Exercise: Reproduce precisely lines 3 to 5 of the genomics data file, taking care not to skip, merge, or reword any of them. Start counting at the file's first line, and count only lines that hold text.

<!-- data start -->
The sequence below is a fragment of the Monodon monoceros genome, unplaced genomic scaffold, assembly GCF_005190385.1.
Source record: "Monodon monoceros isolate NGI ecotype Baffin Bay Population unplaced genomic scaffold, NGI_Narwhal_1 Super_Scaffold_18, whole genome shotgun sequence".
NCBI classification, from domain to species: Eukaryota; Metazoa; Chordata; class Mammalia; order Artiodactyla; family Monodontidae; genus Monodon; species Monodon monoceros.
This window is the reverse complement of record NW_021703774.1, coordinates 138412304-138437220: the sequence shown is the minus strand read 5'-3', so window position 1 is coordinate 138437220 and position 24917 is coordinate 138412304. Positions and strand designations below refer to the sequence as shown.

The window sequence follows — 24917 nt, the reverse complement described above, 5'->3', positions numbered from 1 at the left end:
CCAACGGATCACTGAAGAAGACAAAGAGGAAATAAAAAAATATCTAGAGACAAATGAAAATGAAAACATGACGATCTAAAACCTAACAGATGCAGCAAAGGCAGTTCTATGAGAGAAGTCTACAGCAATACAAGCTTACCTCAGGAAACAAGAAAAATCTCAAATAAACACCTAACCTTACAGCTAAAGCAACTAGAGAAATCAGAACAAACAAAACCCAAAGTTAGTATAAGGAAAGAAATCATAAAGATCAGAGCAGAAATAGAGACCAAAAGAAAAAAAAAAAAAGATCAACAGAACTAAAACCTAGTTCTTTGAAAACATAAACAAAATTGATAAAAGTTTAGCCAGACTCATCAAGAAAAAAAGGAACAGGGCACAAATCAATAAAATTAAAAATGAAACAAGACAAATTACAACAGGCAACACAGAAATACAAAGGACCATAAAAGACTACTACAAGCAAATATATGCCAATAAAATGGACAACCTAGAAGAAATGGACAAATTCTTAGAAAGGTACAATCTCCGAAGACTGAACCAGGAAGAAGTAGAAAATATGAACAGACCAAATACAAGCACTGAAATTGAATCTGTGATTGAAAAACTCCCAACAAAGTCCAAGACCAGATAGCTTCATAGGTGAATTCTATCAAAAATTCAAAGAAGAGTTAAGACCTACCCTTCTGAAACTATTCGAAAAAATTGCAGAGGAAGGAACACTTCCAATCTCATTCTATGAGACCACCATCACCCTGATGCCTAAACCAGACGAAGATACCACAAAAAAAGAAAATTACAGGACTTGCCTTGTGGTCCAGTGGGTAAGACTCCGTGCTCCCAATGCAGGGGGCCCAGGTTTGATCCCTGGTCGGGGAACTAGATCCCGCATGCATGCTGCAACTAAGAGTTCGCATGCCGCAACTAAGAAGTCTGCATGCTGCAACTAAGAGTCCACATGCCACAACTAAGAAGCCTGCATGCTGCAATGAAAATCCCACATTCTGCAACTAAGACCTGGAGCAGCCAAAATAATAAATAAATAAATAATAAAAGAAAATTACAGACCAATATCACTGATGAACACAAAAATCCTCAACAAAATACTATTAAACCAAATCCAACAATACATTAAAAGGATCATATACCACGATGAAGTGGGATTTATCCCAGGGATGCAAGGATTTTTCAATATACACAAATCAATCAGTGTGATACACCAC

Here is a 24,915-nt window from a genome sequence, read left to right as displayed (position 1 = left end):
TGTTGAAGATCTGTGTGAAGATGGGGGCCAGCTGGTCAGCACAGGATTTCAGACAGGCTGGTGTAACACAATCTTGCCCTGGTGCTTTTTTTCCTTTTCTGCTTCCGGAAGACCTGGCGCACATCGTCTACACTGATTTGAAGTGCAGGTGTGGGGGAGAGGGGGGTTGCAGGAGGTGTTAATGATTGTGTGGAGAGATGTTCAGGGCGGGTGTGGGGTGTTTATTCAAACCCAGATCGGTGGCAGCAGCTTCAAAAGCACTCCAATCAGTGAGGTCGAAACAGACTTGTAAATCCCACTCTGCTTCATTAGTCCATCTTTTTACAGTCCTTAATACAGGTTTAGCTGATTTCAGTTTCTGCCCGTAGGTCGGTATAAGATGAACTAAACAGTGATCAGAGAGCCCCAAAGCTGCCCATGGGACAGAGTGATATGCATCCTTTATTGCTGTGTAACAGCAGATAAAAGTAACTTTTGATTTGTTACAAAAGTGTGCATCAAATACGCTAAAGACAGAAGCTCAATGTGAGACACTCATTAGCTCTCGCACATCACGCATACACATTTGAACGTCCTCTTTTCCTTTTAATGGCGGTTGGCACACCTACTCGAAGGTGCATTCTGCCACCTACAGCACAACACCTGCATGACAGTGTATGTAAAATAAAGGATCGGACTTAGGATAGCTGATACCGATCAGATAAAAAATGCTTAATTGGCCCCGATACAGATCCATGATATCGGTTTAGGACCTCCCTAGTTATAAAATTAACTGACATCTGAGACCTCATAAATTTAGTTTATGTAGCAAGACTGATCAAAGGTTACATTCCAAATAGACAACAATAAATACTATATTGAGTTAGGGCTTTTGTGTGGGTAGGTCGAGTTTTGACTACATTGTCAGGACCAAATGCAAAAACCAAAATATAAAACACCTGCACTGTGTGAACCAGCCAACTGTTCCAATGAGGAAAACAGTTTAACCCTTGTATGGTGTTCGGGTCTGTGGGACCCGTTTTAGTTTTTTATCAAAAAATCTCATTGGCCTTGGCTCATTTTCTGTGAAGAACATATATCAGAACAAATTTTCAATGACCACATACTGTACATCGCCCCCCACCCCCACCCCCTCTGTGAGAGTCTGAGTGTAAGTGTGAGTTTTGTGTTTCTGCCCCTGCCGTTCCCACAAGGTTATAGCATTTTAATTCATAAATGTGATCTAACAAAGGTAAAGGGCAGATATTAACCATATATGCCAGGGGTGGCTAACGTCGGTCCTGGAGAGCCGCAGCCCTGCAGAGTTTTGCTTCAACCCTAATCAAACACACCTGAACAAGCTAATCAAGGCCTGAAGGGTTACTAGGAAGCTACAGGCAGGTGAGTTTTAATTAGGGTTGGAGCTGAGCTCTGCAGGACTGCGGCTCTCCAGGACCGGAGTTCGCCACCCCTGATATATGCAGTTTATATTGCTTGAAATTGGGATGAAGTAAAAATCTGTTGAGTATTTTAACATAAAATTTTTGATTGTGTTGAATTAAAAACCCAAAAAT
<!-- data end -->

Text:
NCBI classification, from domain to species: Eukaryota; Metazoa; Chordata; class Mammalia; order Artiodactyla; family Monodontidae; genus Monodon; species Monodon monoceros.
This window is the reverse complement of record NW_021703774.1, coordinates 138412304-138437220: the sequence shown is the minus strand read 5'-3', so window position 1 is coordinate 138437220 and position 24917 is coordinate 138412304. Positions and strand designations below refer to the sequence as shown.

The window sequence follows — 24917 nt, the reverse complement described above, 5'->3', positions numbered from 1 at the left end: